Day Twenty-Three on the Camino Portugués
~ Pontevedra to Valga (Magariños), 30.5 Km (19 Miles) via the Central Route

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Our day twenty-three on the Camino Portugués was filled with long stretches through the Spanish countryside, on a consistent-appearing terrain. It was not my favorite day, nor the most beautiful, but none-the-less we kept walking through the monotony. 

"Indeed, this life is a test. It is a test of many things - of our convictions and priorities, our faith and our faithfulness, our patience and our resilience, and in the end, our ultimate desires." ~ Sheri L. Dew

Map and Stats of Day Twenty-Three on the Camino Portugués

Here is my Google map with my GPS tracks on it. You will notice that there are many more albergues, as you get closer to Santiago de Compostela, as indeed there are many more pilgrims. I also placed the places where we stayed and the cafés where we ate on the map.

The map below is entirely interactive, so click away!

There is a slow gradual climb out of Pontevedra of 120 meters (400 feet) in the first 8 kilometers (5 miles) on the way to San Amaro, and then a final climb of 130 meters (440 feet) in the last 8 kilometers (5 miles) out of Caldas de Reis on the way to the Valga Albergue. 

This leg can feel strenuous, especially with a climb at the end of a long day. We had plenty of food, rest stops and an interesting diversion, as you shall see. Plus our conditioning was now at a place where 30 km days no longer took us to our edge. Most likely Rich could have even gone farther, as did our friend Steve, from Britain, albeit inadvertently. 

You can indeed end your day in Caldas de Reis as many people do, after just shy of 21 kilometers.

Elevation Profile for Day Twenty-Three, Camino Portugués, Pontevedra to ValgaElevation Profile for Day Twenty-Three, Camino Portugués, Pontevedra to Valga

Photo-Rich Travelogue of Day Twenty-Three on the Camino Portugués

If you are walking directly through the town of Pontevedra, from the central plaza, the Plaza da Ferraría, just past the pilgrim's church, there are waymarks guiding you to walk down the colonnaded Rúa dos Soportais. Walk only a few meters, then turn right at a fountain, below, see the fancy Burger King straight ahead at the other end of the plaza. Turn left at the Burger King, following the waymarks to find the Rúa Real.

Right Turn at Fountain, Toward Burger KingRight Turn at Fountain, Toward Burger King

The Rúa Real is a straight shot north to the Lérez River and the bridge, the Ponte do Burgo, where you cross over. Here are shots, below, of the Rúa Real, and you can see another bronze shell waymark. The yellow umbrellas cheered us onward. 

Along the Rúa Real, PontevedraAlong the Rúa Real
Yellow Umbrellas on the Continuing Rúa Real Yellow Umbrellas on the Continuing Rúa Real

The Rúa Real ends at a small plaza, where you will have a choice of passage to the river and the Ponte do Burgo. The official signage takes the pilgrimage traveler to the left, but it is extremely easy to continue straight onward and cross a small park to the bridge you can see ahead. 

Small Plaza and Decision PointSmall Plaza and Decision Point

I placed both routes to the bridge on my Google map above for your reference. It can be tricky to get through larger towns, however I found Pontevedra to be extremely easy to navigate because of the many waymarks placed to guide you.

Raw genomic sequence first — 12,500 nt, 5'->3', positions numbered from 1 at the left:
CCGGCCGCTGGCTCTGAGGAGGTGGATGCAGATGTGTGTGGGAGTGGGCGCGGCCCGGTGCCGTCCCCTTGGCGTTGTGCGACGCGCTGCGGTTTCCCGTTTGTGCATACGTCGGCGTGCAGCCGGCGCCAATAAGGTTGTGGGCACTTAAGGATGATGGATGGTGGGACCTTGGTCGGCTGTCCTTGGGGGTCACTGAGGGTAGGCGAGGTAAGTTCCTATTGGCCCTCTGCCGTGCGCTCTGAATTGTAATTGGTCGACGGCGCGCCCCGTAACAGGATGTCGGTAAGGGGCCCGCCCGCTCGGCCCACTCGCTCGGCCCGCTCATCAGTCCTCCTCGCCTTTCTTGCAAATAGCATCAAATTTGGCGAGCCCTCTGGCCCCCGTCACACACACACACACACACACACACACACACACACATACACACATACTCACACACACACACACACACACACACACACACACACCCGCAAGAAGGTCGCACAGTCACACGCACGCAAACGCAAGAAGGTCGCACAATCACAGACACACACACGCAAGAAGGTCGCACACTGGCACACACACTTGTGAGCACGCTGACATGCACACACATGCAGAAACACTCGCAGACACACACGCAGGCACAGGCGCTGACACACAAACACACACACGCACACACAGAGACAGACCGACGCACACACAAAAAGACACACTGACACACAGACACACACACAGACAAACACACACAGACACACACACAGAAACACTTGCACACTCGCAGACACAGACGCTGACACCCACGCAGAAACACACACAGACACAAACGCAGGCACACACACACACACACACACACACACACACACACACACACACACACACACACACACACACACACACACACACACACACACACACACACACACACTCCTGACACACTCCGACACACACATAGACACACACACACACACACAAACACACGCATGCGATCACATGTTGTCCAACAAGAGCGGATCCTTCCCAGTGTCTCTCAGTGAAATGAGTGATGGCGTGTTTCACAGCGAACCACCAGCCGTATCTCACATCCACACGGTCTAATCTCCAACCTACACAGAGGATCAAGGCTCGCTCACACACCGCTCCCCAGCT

The Ponte do Burgo is a wonderful old bridge, built originally by the Romans. Here is where we met Steve to start our day twenty-three on the Camino Portugués and where I return to our original story. We left the Casa Maruxa (+34 986 85 49 01), in the early morning without breakfast and no food in our packs.

Rich and Steve at Ponte do Burgo, Pontevedra on day twenty-three, Camino PortuguésRich and Steve at Ponte do Burgo

You cross the river and walk through a roundabout staying straight. Take your first left onto the Rúa da Santiña, a nice quiet side road through the north side of Pontevedra. The town was asleep and we saw no open cafés at all this early in the morning. 

Walk on the Rúa da Santiña for about 0.9 kilometer as the road walks through increasingly more rural areas.

This street becomes the Rúa da Gándara as you leave the urban area altogether to join lovely vineyards. Here is Rich and Steve, who hooked up with another pilgrim, Marta, a physical therapist from Poland. 

Camino Street Waymark on the Rúa da Gándara in Pontevedra, Spain on day twenty-three, Camino PortuguésCamino Street Waymark on the Rúa da Gándara

The three were moving well, and I was content to fall behind, taking photos and voice journaling. 

Here is a quaint arbor over a driveway to a home.

Here is a quaint arbor over a driveway to a home along the Rúa da Gándara on day twenty-three, Camino PortuguésQuaint Grape Arbor Along the Rúa da Gándara

In a a bit over 1/2 kilometer, you walk by a nature area, with a boardwalk system heading west. Continue straight onward through this nature preserve area, the "Refuxio de Fauna," a wildlife refuge, after about 2.2 kilometers from the center of Pontevedra.

After another few hundred meters, walk by a nice fountain and picnic area under a large willow tree in this stretch. This is a wonderful area in which to walk, the best part of day twenty-three on the Camino Portugués.

Picnic Area and Fountain Under Willow TreePicnic Area and Fountain Under Willow Tree